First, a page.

… I also do not believe everyone who belongs to a church whose doctrine includes anti-gay rhetoric is themselves anti-gay. Certainly, I wish they’d consider their denomination’s dogma and examine whether it follows their true feelings. But I don’t think all Catholics or Mormons or Scientologists or Southern Baptists are necessarily homophobes even though their religions have been overwhelmingly unsupportive of LGBT people and our rights. The irony of my love the sinner, not the sin approach to deeply religious people is not lost on me.
Which leads me to the recent heated fandom debates – to put it very mildly; you should see the email folder I’ve made for all the messages – over Rachel Skarsten of “Lost Girl” and most recently Laura Prepon of “Orange Is the New Black.” Both have been tied to churches that are reportedly anti-gay. For Rachel it is the Los Angeles church Mosaic and its pastor Erwin McManus. And for Laura it is Scientology and the speculation it had something to do with leaving her show.
McManus is on record seven years ago giving an all-too-familiar kind of soft-focus anti-gay sermon about how “I don’t believe you are in a healthy place when your identity is built around who you have sex with” and other such nonsense that’ll make you grind your teeth. You can download a full podcast of his October 2006 sermon “Life’s Toughest Questions” on iTunes for free. As for Scientology, high-profile claims of homophobia in the church and from its late founder L. Ron Hubbard have been around for ages. You can get trapped in that Google search rabbit hole for days.
I am, admittedly and obviously, not really a fan of either church or leader. And that is being incredibly gracious about my opinion. ….
Now, some folks may be very upset at my refusal to condemn either Rachel or Laura off hand. You are mad that they went to those churches in the first place. You are mad that they talked about their religions at all. I can see where you’re coming from. Though it should be noted that Rachel was specifically asked what projects she was working on besides “Lost Girl” in the interview in question. And so she answered accordingly.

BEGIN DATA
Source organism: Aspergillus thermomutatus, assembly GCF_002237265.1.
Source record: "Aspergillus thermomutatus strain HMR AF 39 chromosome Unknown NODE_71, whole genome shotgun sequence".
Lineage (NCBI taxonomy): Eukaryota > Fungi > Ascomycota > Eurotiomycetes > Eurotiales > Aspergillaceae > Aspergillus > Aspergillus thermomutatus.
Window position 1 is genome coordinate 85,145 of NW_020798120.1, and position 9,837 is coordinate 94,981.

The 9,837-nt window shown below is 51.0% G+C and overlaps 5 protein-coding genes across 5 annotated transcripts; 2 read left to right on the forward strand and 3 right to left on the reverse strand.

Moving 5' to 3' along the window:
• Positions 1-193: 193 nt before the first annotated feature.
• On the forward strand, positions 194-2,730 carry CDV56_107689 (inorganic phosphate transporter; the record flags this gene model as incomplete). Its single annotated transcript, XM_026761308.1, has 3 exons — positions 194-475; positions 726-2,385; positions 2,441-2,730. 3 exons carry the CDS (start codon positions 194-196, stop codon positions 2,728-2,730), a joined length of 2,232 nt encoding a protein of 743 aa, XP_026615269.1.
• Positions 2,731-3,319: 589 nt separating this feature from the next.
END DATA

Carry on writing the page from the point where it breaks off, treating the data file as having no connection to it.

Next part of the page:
Thing is, when we start telling people what they can and cannot say about something that matters in their lives, then how different are we than the people who tell us what we can or cannot say about ourselves? The people who tell us to keep our lives quiet and stop being so blatant and other words synonymous for “couldn’t you please just be invisible.”
I will not be invisible. But I will also not force other people to be. And if we truly are in a battle for the hearts and minds for those people and organizations that do not accept us, we will need people on our side on the inside. We need LGBT friendly Catholics and Mormons and Scientologists and Southern Baptists and everything in between. We cannot do it alone. We need allies everywhere.
Calling someone a homophobe is a powerful thing not to be taken lightly. A homophobe hates us. A homophobe fears us. A homophobe fights against us in words or actions. A homophobe thinks we truly are an abomination and wants us to be treated as such. …
Hate can consume us, whether from others or ourselves. It’s an insidious, ugly thing that – fast or slow – corrodes our ability to feel all other emotions. I feel bad for those who have it in their hearts. I understand the white-hot rage we feel when it’s directed at us. But pick your battles, and make sure your enemies are really enemies. I may not be a person of faith, but I try to have faith in the goodness and growth of others’ hearts.